Pictures and videos of UCLA students hitting personal records on the deadlift or bench press appear whenever I go through my “explore” tab on Instagram. Phrases like “fitspiration,” “fitfam” and “fitspo” are commonly found as hashtags in these posts.
If you go looking for fitness inspiration, there are plenty of articles online that rank the top fitness Instagram accounts that one should follow. Famous bodybuilder and YouTuber Matt Ogus frequently posts videos of himself lifting on his Instagram account, but most of his photos showcase the physique he has sculpted through diet and exercise.
Here on campus, some students maintain fitness Instagram accounts to help others by providing workout tips and motivation. Catherine Achy, a fourth-year geography student, created her fitness Instagram account because her friends were interested in her workout routines.
“Working out is already one of my biggest hobbies, so it is a way to document that,” Achy said.
She also shares smoothie and protein shake recipes on Instagram and has received positive feedback from friends who have tried them out.
Following another student’s fitness Instagram account may be more likely to inspire students to workout because, unlike celebrities, our peers are people we can relate to. If their goals are achievable, it’s likely ours will be too. A study consisting of graduate student participants has shown that online peer networks can actually motivate people to exercise more. Merely knowing that their peers were exercising was an incentive for them to exercise. Following these fitness Instagram accounts may motivate us to hit the gym more frequently.
While fitness Instagram accounts give their followers “fitspiration,” there are also downsides to them.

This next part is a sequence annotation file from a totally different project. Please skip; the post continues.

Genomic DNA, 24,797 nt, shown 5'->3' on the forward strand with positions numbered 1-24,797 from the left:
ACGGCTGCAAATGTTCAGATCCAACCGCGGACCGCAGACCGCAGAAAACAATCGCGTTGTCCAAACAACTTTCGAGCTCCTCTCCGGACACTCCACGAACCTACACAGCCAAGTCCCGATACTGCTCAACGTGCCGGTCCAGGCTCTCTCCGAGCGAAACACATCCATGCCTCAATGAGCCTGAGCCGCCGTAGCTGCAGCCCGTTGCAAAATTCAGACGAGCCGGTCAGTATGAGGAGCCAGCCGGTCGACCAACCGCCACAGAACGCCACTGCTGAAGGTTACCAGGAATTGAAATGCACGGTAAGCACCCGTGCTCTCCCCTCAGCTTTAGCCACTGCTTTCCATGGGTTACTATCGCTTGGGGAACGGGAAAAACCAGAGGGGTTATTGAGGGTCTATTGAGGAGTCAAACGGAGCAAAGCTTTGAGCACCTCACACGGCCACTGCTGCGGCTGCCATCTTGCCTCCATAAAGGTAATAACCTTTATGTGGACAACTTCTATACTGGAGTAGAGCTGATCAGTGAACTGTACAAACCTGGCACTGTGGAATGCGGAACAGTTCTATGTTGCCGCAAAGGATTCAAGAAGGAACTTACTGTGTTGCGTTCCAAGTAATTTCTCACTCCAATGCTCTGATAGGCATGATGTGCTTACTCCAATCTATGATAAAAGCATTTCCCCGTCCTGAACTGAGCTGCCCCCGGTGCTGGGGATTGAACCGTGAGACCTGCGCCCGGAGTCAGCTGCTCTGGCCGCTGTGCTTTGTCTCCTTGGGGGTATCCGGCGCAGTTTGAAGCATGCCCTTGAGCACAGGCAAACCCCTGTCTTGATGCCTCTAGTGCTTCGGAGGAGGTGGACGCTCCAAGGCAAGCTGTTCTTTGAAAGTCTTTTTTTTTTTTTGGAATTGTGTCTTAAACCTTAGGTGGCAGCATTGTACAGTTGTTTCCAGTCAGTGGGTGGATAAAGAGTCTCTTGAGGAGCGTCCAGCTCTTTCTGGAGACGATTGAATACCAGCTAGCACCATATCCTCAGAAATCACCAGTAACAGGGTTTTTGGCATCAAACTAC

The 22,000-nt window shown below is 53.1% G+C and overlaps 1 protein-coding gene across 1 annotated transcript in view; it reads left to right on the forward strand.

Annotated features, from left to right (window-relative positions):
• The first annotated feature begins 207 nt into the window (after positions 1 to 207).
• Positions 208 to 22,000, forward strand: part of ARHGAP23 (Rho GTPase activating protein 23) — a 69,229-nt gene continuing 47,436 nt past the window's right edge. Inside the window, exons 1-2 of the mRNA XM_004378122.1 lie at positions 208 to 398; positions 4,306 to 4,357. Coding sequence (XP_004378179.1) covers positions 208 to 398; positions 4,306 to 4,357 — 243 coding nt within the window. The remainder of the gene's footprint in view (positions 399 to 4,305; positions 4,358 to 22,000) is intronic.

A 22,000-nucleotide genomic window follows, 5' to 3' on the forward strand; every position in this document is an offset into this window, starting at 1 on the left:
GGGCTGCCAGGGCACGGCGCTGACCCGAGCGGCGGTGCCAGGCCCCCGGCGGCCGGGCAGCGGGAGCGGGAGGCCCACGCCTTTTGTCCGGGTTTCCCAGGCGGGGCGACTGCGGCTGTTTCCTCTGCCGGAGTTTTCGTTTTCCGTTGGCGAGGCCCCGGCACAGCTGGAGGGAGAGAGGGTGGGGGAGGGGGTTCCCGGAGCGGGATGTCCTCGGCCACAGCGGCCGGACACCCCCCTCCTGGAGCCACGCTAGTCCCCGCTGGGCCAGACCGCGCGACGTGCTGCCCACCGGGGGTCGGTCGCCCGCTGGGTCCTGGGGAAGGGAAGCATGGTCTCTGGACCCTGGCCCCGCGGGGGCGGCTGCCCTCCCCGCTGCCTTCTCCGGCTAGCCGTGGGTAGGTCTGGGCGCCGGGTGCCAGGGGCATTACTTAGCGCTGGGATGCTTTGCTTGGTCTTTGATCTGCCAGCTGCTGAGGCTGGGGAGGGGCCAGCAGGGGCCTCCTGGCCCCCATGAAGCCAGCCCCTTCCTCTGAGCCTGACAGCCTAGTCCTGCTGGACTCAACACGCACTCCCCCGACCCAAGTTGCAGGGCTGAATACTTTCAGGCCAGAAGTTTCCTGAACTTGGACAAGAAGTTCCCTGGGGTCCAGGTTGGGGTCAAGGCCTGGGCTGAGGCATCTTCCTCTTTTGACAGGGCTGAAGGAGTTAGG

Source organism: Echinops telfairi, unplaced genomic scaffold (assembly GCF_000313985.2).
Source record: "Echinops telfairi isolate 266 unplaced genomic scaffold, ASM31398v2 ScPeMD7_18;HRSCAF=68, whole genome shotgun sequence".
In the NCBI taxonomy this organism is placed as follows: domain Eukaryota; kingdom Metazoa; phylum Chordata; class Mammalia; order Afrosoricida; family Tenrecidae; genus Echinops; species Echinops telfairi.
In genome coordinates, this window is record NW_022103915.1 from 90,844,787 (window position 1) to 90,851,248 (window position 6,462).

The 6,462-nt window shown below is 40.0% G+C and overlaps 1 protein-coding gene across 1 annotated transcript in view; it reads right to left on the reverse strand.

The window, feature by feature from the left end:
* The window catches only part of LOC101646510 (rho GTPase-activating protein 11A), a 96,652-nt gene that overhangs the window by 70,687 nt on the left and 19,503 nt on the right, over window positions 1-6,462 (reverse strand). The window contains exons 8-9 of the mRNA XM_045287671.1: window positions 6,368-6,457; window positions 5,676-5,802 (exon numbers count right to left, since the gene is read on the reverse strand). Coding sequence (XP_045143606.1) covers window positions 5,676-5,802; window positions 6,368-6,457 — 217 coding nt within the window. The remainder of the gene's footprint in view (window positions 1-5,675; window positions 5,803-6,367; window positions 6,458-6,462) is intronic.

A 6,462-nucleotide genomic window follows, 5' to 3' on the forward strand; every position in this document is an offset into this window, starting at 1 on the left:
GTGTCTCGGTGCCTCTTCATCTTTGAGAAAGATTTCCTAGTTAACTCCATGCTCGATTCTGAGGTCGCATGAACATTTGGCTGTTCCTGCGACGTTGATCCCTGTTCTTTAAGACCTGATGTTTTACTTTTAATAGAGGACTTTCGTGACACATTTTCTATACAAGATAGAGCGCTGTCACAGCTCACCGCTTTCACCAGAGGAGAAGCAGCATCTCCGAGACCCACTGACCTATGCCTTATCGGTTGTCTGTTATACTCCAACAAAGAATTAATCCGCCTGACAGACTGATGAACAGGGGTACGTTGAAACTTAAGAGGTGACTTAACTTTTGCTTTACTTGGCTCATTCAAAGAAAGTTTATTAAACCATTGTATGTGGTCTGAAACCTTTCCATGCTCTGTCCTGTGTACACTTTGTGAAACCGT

In a recent study, two groups of women were either shown fitness or travel images from Instagram. Those who were shown fitness photos reported feeling more dissatisfied with their bodies and having lower self-esteem after.
It can be difficult to not be discontent about our bodies after seeing someone post a photo of their chiseled abs. The ugly truth about social media is that it can adversely affect our self-esteem and mental health.
Achy tries to steer clear from Instagram accounts that post before-and-after progress pictures. According to Achy, these kind of photos send the message that there is something wrong with people’s bodies. Before-and-after progress pictures imply that people need to change their bodies for the purpose of aesthetics. Achy believes fitness should be about one’s health and not about the way one looks.
A focus on external beauty and physicality in fitness Instagram accounts can make them harmful, since it could lead to body image issues. In some extreme cases, eating disorders or obsession with exercise can result if practicing self-control through dieting and the idea of “no pain, no gain” are emphasized.
Some people may have fitness Instagram accounts for the purpose of gaining more followers and, thus, popularity. A UCLA study shows that receiving likes on social media greatly activates the nucleus accumbens, which is a part of the brain that is associated with pleasure and rewards. This could lead to a vicious cycle of constantly obsessing over one’s body fat percentage and muscle definition in order to look aesthetically pleasing for Instagram photos.
Fitness Instagram accounts are beneficial for those who need fitness motivation or beginners who need workout and nutrition advice. However, social media “fitspo” does have its disadvantages. In a time where a culture of fitness is more highly visible than ever, we should not let Instagram dictate our happiness with ourselves and our bodies.